This is an interesting passage that I have not really focused on specifically.
Early in Luke chapter 6, Jesus was up on the mountain praying the whole night (v. 12). This must have been an intense moment of focus on the future and dedication to His ministry as this was followed the selection of the twelve inner circle of disciples, named as apostles (v. 13). Jesus came down the mountain with them and stood in a level place to begin teaching the rest of His disciples and many people from around (v. 17) who came to hear and be healed (vv. 18, 19).
Jesus begins a discourse that parallels what is know as the “Sermon on the Mount,” which is also found in Matthew 5 - 7. The verses 39, 40 are oddly placed and some theologians note a point of somewhat discontinuity with the rest of the message. However, the context is still aligned with a theme of leadership and along the lines of Jesus’ teaching (cf. Mat. 10:23). From our modern perspectives, we mayhave an endless amount of resources at our finger tips, but that is our situation. For the audience of this discourse, the Jewish rabbi was the only source of information for his disciple. It would be exceedingly presumptuous for a disciple to claim to be above his teacher. Jesus’ use here was to highlight His command of love that the disciples needed to be fully trained in, and to be alert for spiritual blindness. That spiritual blindness was evidenced in the human teachers of that day (cf. Mat. 23:24), and the very next verses highlight the result of a blind and arrogant person trying to guide out of their own blindness (v. 41).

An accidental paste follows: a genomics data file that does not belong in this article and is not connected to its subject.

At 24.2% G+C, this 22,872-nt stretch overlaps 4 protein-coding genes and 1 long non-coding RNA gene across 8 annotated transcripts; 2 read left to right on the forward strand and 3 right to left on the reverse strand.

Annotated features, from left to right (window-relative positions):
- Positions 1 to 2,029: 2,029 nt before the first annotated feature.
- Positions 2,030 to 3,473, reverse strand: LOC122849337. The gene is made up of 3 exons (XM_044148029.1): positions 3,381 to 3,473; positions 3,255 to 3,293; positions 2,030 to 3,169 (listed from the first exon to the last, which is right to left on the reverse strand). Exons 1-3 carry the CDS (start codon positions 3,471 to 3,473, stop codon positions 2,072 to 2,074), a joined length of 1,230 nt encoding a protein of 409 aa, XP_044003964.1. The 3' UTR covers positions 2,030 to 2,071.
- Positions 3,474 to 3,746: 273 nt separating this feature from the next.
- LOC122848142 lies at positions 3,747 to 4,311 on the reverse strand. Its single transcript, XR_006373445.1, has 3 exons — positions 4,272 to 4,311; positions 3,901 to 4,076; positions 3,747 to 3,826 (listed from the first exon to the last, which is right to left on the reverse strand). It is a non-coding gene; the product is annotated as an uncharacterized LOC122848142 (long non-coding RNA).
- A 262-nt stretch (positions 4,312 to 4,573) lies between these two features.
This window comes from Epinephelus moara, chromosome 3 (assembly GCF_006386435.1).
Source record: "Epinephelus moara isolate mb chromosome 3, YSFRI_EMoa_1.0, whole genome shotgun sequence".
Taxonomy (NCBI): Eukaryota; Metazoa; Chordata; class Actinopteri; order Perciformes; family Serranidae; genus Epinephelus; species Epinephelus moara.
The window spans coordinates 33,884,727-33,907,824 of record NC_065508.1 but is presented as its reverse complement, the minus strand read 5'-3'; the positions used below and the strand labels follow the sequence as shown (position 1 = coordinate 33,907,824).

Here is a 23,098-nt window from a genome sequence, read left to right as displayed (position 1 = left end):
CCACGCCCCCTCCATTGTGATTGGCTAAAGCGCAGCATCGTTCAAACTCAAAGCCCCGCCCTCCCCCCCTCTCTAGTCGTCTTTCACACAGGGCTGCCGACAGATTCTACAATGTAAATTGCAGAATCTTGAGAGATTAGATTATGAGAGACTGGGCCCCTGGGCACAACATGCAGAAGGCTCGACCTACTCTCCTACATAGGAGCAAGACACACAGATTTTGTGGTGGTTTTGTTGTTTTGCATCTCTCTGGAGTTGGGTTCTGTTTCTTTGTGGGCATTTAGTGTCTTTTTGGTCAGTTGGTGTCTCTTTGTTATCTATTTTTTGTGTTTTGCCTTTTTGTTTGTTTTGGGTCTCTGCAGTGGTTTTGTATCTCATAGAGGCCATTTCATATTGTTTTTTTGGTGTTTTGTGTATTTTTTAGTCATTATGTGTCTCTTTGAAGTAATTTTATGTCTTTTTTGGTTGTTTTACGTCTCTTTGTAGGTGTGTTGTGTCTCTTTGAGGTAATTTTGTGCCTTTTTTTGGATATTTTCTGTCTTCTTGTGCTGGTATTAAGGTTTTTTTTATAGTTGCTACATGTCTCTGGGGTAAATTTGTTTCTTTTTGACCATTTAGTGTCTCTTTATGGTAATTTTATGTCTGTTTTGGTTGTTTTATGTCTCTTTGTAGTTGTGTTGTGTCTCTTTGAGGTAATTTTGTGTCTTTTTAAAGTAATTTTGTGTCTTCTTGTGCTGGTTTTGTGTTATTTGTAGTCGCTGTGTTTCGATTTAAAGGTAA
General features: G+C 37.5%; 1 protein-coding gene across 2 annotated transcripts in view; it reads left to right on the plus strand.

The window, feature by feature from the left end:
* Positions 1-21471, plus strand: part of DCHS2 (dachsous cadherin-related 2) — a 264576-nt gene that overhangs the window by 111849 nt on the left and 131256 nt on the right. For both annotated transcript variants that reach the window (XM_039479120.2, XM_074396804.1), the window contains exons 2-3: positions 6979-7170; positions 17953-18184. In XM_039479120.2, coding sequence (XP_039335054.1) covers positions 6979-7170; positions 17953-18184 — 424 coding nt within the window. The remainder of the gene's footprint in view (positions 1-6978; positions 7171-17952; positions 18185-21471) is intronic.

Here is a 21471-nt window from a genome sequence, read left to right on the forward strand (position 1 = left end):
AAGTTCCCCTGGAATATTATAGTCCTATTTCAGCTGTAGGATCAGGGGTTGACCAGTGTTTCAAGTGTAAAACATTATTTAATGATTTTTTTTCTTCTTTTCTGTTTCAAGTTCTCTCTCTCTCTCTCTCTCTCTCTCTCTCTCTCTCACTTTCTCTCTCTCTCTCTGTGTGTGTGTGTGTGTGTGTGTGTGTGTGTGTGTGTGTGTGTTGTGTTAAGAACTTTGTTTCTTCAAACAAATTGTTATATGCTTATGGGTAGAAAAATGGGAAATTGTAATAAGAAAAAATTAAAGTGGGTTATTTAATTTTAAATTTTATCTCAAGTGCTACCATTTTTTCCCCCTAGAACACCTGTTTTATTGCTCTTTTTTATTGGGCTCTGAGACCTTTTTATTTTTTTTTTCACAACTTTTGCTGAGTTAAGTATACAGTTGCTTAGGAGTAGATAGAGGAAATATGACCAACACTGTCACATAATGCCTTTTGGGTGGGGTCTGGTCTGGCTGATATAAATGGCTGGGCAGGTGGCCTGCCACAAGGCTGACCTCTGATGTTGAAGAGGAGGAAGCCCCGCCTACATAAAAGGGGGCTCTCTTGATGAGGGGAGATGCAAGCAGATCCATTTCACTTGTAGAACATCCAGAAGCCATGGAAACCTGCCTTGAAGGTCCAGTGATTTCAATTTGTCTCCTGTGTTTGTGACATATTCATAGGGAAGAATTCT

I hope that brief exegesis helps in some way. Let me know if I’ve not covered anything enough or if this spurs more thoughts.
Thanks for bringing up an interesting passage!
 Norval Geldenhuys, Commentary on the Gsopel of Luke in The New International. Commentary on the New Testament (Grand Rapids: Eerdmans, 1979) 213-214.
 Leon Morris, Luke in Tyndale New Testament Commentaries, vol. 3 (Leicester: Inter-Varsity, 1989) 146-147.